A searing reflection on the broken promise of safety in America.
When a naked, mentally ill white man with an AR-15 killed four young adults of color at a Waffle House, Nashville-based physician and gun policy scholar Dr. Jonathan M. Metzl once again advocated for commonsense gun reform. But as he peeled back evidence surrounding the racially charged mass shooting, a shocking question emerged: Did the public health approach he had championed for years have it all wrong?
Long at the forefront of a movement advocating for gun reform as a matter of public health, Metzl has been on constant media call in the aftermath of fatal shootings. But the 2018 Nashville killings led him on a path toward recognizing the limitations of biomedical frameworks for fully diagnosing or treating the impassioned complexities of American gun politics. As he came to understand it, public health is a harder sell in a nation that fundamentally disagrees about what it means to be safe, healthy, or free.
In What We’ve Become, Metzl reckons both with the long history of distrust of public health and the larger forces—social, ideological, historical, racial, and political—that allow mass shootings to occur on a near daily basis in America. Looking closely at the cycle in which mass shootings lead to shock, horror, calls for action, and, ultimately, political gridlock, he explores what happens to the soul of a nation—and the meanings of safety and community—when we normalize violence as an acceptable trade-off for freedom. Mass shootings and our inability to stop them have become more than horrific crimes: they are an American national autobiography.
This brilliant, piercing analysis points to mass shootings as a symptom of our most unresolved national conflicts. What We’ve Become ultimately sets us on the path of alliance forging, racial reckoning, and political power brokering we must take to put things right.
About the Author
Jonathan M. Metzl is the Frederick B. Rentschler II professor of sociology and psychiatry and the director of the Department of Medicine, Health, and Society at Vanderbilt University. The award-winning author of Dying of Whiteness: How the Politics of Racial Resentment Is Killing America’s Heartland and other books, he hails from Kansas City, Missouri, and lives in Nashville, Tennessee.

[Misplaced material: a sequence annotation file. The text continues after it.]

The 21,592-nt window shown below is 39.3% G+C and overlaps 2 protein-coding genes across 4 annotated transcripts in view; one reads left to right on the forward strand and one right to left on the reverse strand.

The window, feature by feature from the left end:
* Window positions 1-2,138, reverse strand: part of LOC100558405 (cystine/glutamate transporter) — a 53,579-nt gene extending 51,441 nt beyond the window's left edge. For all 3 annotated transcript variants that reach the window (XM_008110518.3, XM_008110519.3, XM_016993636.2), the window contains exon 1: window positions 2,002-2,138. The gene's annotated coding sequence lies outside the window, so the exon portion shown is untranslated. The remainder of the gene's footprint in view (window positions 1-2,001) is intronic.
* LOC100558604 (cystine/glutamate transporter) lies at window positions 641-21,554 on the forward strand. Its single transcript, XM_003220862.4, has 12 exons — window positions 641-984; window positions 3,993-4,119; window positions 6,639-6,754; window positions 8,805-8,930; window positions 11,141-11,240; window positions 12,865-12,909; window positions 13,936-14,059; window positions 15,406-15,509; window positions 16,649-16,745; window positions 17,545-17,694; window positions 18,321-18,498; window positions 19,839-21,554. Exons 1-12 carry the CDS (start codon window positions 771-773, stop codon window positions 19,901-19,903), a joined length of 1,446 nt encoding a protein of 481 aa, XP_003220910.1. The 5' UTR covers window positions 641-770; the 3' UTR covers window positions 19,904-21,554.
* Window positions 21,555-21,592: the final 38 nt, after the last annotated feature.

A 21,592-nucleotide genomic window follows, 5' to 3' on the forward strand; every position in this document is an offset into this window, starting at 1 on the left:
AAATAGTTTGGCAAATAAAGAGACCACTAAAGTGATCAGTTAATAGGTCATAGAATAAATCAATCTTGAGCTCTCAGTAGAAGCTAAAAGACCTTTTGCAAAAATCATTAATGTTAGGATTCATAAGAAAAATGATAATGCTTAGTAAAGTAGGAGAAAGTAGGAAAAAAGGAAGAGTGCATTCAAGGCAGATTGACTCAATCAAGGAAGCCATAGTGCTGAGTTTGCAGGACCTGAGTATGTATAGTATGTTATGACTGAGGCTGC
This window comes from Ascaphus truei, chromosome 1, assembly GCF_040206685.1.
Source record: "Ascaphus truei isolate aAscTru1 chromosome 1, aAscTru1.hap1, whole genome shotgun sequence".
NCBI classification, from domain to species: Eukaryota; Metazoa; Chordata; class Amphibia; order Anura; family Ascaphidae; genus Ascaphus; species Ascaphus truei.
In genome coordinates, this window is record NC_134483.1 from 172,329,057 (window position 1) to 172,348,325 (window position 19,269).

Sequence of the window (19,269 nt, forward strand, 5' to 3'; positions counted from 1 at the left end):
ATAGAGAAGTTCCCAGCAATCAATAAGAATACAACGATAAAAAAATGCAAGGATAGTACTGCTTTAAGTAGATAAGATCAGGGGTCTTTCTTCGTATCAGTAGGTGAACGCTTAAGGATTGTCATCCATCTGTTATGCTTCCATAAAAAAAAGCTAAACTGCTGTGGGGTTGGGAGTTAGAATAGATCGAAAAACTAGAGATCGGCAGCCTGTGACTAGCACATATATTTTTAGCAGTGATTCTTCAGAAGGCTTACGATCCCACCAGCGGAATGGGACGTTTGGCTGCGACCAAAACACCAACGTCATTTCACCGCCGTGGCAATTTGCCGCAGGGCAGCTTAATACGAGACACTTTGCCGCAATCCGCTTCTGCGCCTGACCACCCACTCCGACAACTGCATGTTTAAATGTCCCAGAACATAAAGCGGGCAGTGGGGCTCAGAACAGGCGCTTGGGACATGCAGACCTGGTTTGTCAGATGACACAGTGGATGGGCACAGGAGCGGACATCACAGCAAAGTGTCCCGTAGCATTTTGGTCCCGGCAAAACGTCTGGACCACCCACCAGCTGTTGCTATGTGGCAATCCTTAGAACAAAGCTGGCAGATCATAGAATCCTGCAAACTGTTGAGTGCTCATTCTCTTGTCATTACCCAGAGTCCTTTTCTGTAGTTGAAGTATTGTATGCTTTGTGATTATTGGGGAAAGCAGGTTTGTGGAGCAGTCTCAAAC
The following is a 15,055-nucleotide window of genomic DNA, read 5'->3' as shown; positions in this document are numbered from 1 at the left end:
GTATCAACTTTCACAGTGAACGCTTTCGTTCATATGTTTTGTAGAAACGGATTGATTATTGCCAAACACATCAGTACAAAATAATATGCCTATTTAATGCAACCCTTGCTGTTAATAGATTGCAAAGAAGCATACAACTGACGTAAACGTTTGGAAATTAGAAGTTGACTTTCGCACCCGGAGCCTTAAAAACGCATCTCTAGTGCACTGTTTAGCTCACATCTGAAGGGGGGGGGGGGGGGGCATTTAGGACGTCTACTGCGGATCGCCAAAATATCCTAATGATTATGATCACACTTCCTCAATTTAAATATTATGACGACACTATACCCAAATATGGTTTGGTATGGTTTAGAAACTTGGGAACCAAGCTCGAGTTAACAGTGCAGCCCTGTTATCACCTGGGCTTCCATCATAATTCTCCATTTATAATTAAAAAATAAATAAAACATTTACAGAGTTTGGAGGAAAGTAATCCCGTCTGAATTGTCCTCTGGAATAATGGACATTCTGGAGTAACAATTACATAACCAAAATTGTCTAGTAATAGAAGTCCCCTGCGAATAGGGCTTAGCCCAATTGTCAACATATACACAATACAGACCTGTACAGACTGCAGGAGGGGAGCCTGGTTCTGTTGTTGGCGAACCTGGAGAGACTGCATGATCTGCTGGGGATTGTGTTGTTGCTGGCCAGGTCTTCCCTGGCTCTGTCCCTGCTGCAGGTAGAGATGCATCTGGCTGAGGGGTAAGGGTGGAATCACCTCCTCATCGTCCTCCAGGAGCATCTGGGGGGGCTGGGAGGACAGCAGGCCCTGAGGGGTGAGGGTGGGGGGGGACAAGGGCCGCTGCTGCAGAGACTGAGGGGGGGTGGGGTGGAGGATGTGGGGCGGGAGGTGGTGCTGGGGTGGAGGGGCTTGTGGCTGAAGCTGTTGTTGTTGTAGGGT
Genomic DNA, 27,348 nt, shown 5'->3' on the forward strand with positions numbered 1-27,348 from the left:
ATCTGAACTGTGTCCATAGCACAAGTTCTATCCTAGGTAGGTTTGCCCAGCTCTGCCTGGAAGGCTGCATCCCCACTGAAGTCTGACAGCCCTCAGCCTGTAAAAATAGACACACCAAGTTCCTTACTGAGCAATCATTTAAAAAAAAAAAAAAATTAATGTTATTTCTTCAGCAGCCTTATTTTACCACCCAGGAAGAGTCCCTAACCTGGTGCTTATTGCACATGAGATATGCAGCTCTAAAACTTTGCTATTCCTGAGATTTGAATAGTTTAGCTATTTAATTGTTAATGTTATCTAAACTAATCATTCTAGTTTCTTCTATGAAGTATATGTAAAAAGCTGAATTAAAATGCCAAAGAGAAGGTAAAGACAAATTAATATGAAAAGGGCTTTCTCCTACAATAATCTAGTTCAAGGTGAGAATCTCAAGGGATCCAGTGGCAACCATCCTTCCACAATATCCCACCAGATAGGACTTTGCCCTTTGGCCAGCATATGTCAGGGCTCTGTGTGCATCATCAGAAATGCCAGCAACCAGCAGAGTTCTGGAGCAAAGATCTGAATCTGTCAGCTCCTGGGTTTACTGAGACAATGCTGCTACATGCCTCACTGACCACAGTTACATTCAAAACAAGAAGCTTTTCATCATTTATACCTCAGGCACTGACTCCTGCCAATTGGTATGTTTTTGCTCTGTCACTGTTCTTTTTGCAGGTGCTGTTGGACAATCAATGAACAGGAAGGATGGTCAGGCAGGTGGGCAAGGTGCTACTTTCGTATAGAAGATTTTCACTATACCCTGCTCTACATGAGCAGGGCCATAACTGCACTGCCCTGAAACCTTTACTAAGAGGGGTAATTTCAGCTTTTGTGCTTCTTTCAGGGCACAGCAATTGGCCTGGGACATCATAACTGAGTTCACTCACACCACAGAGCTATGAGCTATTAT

We’ve arrived at this critical moment, when we seem willingly to bear the lost lives of many thousands so that a minority of our citizens may buy, carry, sell, trade, exhibit, gift and shoot lethal weaponry... [Metzl] acknowledges the crosshatch of laws that keep guns flowing across state borders. He casts a wide net.
— Rachel Louise Snyder - New York Times Book Review
What We’ve Become paints a dark picture of the hole we have dug for ourselves but also offers a set of tools for how to climb out of it.
— Sean Kinch - Chapter 16
I know of few other thinkers who so consistently diagnose what ails America. This is the clarion call to everyone who professes concern about the state of guns in this country. If we stand a chance in hell of fighting back and remaking American in the image of gun safety, we need this book now!
— Michael Eric Dyson, New York Times best-selling author of Tears We Cannot Stop: A Sermon to White America
Jonathan M. Metzl has done it again. The implications of this vital work are immense, far reaching, and necessarily disruptive.
— Aletha Maybank, MD, MPH
This extraordinary book takes a deep dive into an act of racialized aggression in Nashville to show how our collective failure to stop mass shootings betrays the democracy envisaged by the framers of our Constitution: a democracy where people with differing viewpoints solve common problems by peaceful means.
— Callie Kouri, Academy Award–winning creator of Nashville
What We’ve Become is a must-read material for policymakers, changemakers, and advocates who are asking not just how do we protect our families, but how do we save our country?
— Representative John Ray Clemmons, chairman of the Tennessee House Democratic Caucus
Jonathan M. Metzl has his finger on the pulse of another critical blind spot in American culture. This book will change the way we think about guns in America.
— Brittney Cooper, author of Eloquent Rage: A Black Feminist Discovers Her Superpower
Jonathan M. Metzl probes the question many of us ask each time another mass shooting occurs: How can lawmakers allow the slaughter to continue unabated despite its obvious toll on human lives? An essential contribution to the raging national debate.
— Dorothy Roberts, author of Killing the Black Body: Race, Reproduction, and the Meaning of Liberty
A revelation. Jonathan M. Metzl puts forth an unflinching diagnosis of the origins of rampant gun violence. A brave book from a visionary thinker that will save lives.
— Alondra Nelson, Institute for Advanced Study
[An] essential study of how mass shootings in the U.S. have become commonplace.
— Laura Chanoux - Booklist (starred review)